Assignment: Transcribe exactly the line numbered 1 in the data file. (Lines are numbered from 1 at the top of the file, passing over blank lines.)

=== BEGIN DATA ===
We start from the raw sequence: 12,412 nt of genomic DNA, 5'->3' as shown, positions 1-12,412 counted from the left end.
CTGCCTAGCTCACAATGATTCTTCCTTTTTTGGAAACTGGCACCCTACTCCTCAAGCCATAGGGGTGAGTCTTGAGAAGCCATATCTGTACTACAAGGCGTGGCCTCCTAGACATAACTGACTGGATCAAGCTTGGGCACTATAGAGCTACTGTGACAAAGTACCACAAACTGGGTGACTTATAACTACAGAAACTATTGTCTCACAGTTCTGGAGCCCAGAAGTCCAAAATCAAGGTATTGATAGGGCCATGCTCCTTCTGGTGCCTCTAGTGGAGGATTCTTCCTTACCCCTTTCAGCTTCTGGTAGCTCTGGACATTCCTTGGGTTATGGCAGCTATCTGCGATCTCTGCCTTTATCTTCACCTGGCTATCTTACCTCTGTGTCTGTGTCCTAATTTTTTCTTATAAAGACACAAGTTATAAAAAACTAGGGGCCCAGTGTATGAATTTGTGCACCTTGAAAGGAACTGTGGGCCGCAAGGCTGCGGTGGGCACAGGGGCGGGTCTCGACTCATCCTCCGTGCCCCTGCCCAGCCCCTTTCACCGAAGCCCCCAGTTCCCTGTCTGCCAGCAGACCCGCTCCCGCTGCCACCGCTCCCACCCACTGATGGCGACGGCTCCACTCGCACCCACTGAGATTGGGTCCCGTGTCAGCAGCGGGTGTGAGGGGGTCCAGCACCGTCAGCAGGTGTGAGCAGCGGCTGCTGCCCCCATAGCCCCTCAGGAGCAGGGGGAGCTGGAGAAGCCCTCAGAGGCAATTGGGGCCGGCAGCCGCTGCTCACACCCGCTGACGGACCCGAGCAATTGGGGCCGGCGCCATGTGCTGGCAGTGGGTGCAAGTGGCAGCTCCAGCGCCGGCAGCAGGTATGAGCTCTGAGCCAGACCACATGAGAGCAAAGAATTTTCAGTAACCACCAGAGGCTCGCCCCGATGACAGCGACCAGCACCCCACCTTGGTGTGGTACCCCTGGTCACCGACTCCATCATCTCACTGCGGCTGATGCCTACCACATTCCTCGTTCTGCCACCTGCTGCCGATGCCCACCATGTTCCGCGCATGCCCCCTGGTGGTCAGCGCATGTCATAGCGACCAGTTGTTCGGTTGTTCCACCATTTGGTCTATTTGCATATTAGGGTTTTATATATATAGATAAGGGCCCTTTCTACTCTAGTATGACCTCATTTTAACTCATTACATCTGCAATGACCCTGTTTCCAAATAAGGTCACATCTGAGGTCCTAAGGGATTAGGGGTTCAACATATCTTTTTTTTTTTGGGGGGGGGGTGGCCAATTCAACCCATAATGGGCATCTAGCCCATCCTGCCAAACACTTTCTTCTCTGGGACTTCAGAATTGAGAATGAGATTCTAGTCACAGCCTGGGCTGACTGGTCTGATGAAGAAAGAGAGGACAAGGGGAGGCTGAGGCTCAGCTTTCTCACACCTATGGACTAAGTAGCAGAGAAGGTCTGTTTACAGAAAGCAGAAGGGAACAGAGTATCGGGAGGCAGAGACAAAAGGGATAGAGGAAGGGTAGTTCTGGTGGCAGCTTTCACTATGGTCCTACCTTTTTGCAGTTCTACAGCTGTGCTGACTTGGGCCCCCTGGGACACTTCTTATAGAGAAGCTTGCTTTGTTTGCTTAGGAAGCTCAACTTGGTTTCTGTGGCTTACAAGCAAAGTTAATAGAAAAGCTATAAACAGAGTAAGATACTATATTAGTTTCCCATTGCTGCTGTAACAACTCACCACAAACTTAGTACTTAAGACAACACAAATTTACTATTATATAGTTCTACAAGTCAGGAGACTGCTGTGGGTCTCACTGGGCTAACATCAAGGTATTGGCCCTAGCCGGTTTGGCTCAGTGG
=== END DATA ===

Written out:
We start from the raw sequence: 12,412 nt of genomic DNA, 5'->3' as shown, positions 1-12,412 counted from the left end.